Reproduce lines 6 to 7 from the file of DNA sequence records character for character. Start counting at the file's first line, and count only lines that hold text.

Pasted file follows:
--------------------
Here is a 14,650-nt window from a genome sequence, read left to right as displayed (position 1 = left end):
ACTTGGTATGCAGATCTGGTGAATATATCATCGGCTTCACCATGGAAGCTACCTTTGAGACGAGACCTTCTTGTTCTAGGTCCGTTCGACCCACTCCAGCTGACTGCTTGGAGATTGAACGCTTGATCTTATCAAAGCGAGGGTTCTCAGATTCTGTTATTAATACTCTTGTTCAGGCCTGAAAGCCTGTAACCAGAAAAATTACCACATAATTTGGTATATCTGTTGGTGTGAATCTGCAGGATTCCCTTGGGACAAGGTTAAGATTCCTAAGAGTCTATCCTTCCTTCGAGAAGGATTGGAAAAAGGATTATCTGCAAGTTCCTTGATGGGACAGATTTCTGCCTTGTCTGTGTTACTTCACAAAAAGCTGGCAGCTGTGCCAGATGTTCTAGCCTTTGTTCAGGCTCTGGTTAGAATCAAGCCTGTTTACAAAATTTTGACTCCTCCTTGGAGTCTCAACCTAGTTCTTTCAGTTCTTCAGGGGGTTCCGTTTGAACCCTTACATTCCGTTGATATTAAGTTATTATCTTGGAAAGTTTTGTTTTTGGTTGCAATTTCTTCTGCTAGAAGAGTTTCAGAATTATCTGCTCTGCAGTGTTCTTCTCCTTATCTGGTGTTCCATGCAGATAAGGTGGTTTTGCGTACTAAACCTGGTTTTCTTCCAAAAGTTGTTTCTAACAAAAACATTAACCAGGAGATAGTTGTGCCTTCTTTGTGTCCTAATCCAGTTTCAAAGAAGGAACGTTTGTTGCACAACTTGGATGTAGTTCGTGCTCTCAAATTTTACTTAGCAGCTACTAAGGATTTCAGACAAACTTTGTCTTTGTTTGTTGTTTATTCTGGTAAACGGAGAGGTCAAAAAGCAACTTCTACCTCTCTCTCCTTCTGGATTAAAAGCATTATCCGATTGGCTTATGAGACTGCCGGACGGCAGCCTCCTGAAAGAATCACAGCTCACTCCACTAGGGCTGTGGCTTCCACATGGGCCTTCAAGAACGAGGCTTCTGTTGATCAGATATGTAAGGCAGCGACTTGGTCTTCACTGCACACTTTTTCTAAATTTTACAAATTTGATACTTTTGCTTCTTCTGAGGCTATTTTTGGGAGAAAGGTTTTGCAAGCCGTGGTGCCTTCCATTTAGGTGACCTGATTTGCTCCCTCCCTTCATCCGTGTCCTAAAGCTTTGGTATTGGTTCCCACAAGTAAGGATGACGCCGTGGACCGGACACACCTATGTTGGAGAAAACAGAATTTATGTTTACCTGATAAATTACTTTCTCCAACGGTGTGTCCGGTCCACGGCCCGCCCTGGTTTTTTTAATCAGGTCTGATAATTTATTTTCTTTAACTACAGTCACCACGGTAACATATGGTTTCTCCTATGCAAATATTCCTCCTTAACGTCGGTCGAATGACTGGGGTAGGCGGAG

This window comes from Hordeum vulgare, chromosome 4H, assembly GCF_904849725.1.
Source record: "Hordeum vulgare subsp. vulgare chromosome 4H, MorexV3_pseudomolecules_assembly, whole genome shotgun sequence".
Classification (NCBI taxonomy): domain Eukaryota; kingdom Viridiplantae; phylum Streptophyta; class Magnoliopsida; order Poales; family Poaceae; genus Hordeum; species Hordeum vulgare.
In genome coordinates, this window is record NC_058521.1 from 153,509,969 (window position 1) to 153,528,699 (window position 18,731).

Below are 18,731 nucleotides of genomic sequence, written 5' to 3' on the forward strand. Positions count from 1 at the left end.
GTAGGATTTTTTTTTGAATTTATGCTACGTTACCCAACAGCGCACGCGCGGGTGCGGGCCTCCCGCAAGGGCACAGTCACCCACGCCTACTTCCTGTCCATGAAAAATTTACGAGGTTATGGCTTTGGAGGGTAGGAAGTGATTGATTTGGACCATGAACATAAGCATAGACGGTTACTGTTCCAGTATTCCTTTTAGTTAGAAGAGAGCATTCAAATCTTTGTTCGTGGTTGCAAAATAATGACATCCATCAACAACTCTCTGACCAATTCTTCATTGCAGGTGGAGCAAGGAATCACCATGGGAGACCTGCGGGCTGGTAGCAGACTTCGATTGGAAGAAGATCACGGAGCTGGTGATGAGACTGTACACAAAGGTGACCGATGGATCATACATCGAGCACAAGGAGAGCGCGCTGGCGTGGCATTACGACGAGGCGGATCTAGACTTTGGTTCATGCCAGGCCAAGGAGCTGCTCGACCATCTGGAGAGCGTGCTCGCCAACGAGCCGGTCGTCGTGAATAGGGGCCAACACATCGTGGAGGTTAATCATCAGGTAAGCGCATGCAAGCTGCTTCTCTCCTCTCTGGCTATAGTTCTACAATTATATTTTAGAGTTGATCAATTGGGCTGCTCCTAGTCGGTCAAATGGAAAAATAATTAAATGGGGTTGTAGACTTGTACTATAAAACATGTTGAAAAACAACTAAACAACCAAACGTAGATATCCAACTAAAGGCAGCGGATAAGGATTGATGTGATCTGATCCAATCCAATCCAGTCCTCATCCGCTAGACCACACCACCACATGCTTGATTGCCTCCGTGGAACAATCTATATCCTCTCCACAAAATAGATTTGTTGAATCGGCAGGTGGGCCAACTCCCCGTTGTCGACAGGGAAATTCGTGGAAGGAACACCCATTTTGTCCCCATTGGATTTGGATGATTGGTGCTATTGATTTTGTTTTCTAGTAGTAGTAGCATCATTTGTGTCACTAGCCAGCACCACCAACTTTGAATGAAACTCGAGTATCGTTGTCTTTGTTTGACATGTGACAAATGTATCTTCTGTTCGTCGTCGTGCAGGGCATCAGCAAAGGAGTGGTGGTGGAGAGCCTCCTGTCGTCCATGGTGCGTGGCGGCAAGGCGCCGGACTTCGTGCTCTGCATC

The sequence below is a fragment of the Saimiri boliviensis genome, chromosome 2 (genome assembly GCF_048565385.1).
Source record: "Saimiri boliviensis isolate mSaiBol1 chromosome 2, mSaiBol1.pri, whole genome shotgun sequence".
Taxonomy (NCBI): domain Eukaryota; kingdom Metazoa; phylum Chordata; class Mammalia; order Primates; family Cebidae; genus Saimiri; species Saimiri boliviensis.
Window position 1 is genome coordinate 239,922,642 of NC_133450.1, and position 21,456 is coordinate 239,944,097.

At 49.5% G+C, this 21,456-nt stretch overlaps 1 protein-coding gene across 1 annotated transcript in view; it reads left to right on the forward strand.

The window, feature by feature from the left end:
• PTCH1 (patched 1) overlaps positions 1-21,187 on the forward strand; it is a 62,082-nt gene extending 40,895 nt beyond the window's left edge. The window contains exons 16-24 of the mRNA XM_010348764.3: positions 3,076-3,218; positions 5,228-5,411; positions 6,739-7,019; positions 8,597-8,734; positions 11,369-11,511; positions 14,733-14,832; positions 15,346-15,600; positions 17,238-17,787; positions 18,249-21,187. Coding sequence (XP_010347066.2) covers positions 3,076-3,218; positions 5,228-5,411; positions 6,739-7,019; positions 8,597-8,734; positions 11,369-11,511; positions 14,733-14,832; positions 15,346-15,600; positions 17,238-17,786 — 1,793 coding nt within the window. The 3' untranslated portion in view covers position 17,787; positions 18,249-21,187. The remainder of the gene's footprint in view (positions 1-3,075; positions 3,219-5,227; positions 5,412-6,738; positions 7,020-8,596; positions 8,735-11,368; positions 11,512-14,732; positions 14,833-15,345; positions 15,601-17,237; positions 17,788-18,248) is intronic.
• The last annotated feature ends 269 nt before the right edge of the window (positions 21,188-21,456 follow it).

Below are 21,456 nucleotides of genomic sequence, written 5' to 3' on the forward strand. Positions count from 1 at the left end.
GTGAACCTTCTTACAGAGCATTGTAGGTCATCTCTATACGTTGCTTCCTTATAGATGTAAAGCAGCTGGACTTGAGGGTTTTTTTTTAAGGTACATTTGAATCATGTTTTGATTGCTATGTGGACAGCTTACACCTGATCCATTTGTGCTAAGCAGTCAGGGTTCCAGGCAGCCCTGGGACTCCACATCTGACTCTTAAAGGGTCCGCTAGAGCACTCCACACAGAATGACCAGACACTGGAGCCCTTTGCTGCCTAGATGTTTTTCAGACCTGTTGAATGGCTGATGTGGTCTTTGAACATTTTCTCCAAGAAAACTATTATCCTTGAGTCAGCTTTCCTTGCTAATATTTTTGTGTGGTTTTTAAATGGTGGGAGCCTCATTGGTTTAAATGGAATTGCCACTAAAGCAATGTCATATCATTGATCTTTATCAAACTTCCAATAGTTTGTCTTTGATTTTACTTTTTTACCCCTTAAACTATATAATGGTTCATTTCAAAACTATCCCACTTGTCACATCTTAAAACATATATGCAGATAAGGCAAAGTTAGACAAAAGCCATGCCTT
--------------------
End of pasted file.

In genome coordinates, this window is record NC_058521.1 from 153,509,969 (window position 1) to 153,528,699 (window position 18,731).

Below are 18,731 nucleotides of genomic sequence, written 5' to 3' on the forward strand. Positions count from 1 at the left end.